With the recent celebration of Kwanzaa, I am reinvigorated with hope as I learn to internalize the principles each day offered. I couldn’t help but place special emphasis on the principle Kujichagulia (Self Determination) which means, “To define ourselves, name ourselves, create for ourselves, and speak for ourselves in order to stand up for ourselves.”

During my time in New York City, I learned a lot about this concept, both in reaching back into our history as well as by opening my mind and heart to the brothers and sisters that exemplify this principle around me:

While I was riding the D train back to Harlem, a few brothers came on board around Jay Street selling “nutcrackers”, these homemade bottled mixed drinks popular in our community here. They also had clothing, movies, food, incense, oils, and other goods, all of which came out of two suitcases upon request. The ingenuity here is mind blowing. Seeing as most were on the way to clubs and bars, these $2.50 drinks made more sense.

Another brother from the back of the train shouts, “Why are you negroes hustling Black people?! Why you trying to hurt and hustle these Black people? That’s the problem. Selling liquor. You negroes are killing Black folks.”

Here’s the point where many would say, “Right On!” since alcoholism is a major destructive force in our communities, however in this case, the whole situation got flipped, and I and everyone on the train witnessed something quite amazing…

The brother catches wind of what is being said about him, and turns his attention to the man, still shouting “negroes” left and right. He then says, “Oh! I thought I recognized you! You’re the negro that told on Harriet Tubman.” His partner adds, “Nah, I think he was tap dancing for the man on some Sambo shit.”

Right then, I knew this argument was gonna get real deep.

After silencing the brother in the back of the train, they then shared their perspective: “Before you open your mouth and judge me, you need to learn a few things.” [“You don’t know nothing! Get a real job negro!” yells the guy in the back.] He continues, “You talk like I don’t know anything. I know quite a lot of things. My swahili is immaculate my brother. I know what Kujichagulia means. You?!” (silence)

“I know that Kujichagulia means Self Determination. I know that Ujamaa means cooperative economics. (partner adds: “That Umoja means unity”) And I can see that you ain’t standing for none of that shit. You need to walk your sellout ass on out of here.” The guy in the back continues to lose ground, and slips off the train unnoticed at the next stop.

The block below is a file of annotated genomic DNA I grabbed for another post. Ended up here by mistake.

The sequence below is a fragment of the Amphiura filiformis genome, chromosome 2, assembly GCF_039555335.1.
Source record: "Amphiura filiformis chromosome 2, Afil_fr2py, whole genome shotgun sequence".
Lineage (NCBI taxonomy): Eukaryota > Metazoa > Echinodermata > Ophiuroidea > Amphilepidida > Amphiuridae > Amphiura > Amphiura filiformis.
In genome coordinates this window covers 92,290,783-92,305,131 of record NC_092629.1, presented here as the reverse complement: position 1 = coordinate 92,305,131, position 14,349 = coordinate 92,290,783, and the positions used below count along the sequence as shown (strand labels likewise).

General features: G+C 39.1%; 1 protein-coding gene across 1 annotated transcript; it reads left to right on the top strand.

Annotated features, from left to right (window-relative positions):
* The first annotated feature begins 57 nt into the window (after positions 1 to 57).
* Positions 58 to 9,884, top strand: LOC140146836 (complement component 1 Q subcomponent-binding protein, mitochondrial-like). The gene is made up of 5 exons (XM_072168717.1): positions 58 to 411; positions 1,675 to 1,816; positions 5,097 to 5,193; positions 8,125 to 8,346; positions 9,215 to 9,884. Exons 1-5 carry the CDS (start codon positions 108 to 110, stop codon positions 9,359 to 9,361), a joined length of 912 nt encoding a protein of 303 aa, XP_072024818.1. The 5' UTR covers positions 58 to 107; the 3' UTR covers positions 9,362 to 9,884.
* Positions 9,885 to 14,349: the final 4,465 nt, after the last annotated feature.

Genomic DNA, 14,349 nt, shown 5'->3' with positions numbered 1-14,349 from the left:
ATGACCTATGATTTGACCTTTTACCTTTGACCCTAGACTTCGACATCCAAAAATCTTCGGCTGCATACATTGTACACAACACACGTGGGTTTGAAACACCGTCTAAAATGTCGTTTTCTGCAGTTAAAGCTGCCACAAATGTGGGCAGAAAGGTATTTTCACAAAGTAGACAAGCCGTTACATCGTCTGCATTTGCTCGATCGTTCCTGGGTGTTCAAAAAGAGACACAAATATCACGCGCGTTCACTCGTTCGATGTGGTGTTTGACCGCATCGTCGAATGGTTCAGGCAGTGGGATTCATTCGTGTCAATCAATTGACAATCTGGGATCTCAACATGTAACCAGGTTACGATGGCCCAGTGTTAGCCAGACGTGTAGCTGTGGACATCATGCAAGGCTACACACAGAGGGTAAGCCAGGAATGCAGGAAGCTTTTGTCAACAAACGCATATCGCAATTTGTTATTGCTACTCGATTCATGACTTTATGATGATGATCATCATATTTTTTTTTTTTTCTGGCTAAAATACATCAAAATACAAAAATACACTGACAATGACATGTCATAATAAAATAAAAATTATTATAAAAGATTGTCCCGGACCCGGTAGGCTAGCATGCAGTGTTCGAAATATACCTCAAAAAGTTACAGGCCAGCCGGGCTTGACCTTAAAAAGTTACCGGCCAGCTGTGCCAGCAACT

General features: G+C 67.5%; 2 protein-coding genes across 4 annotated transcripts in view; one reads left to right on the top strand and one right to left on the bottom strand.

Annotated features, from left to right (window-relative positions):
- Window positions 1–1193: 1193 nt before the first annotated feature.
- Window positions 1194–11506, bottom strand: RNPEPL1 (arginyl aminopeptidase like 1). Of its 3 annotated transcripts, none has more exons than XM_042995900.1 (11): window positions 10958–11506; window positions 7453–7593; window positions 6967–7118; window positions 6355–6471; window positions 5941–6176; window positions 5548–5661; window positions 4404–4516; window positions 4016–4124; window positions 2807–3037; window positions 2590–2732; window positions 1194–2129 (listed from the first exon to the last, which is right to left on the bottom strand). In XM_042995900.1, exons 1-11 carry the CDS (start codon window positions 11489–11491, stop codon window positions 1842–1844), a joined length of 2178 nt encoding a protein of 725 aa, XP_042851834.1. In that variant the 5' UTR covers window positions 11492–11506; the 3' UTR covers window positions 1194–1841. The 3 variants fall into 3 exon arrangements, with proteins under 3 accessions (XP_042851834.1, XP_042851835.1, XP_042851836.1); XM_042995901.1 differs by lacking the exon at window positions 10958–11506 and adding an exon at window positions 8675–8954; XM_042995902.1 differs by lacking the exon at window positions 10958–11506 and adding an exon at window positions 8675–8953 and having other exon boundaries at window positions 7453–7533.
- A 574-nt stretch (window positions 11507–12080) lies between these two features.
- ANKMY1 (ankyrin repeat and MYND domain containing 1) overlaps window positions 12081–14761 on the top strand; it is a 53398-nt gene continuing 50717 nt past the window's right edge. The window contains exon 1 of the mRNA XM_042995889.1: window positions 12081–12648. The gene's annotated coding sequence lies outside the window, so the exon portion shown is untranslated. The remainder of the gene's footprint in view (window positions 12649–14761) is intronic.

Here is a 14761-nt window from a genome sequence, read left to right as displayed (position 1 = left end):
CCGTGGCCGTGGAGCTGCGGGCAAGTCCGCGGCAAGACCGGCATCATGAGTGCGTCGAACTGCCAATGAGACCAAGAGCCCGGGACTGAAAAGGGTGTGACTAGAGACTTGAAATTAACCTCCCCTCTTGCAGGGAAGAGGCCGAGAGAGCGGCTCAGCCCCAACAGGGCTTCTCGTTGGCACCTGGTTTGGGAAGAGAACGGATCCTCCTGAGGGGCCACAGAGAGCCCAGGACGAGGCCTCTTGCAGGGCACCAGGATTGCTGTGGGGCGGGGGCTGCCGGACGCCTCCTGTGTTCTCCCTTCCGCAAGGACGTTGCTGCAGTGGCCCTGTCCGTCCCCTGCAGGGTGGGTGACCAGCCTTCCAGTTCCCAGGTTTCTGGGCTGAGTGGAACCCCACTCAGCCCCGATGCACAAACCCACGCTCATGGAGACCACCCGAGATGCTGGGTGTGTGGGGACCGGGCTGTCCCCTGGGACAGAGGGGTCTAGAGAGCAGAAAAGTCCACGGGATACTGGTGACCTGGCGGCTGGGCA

I couldn’t help but admire these brothers on a very deep level. While plenty of the people on the train laughed, I think my mouth hung wide open in astonishment of the schooling that just happened. I think of Nas’ “Get Down” courtroom scene, “I want to crack a smile when I see him, throw up a fist for Black Power” That scene that I witnessed was just…amazing. While we can debate over the centrality or usefulness of alcohol, a few things were clear:

It was about Self Determination: Ridding ourselves of destructive dependencies on white owned clubs, entertainment, bars, and stores. It was about Cooperative Economics: working together to realize economic freedom from our oppressors through providing resources, goods, and services collaboratively. It was also about Unity: The brother who yelled from the back did so in the presence of Black and non-Black folks who found the division extremely entertaining. Others probably felt that his condescension and judgment was warranted given the tone and framing of mainstream accounts that criminalize the ingenuity of our people. I just felt fortunate to have witnessed the whole thing. Sometimes those lessons and reflections come to us when we least expect them. Now, let’s take this lesson on a micro level, and begin applying this to our understanding of housing, food justice, environmental justice, security, welfare, and health care.

A self-determined community is one that amasses its collective social, political, spiritual, and economic power to provide basic needs for all people. In the coming weeks, I will provide a series of reflections based on my research and understanding of the promise of self determined movements in our global community. I especially look forward to highlighting our local youth-led movements that aim to determining a better future for the families of Los Angeles, and the surrounding communities of Watts, Compton, Carson, Long Beach, and Inglewood.

In the meantime, to the “What does this look like?” question, begin by exploring the self determined communities of Black people in Durham, Allensworth, Tulsa, Oaxaca, Michoacan, Oakland, Atlanta, Cuba, Bahia, Haiti, Zimbabwe, and Ethiopia among countless others. Determining resources and a future for ourselves. “Who is ‘we’ and ‘our’ referring to? Anyone who invests themselves in social, political, and economic equality and justice.

Enjoy Blackstar’s “Knowledge of Self (Determination)”

Peace and Love,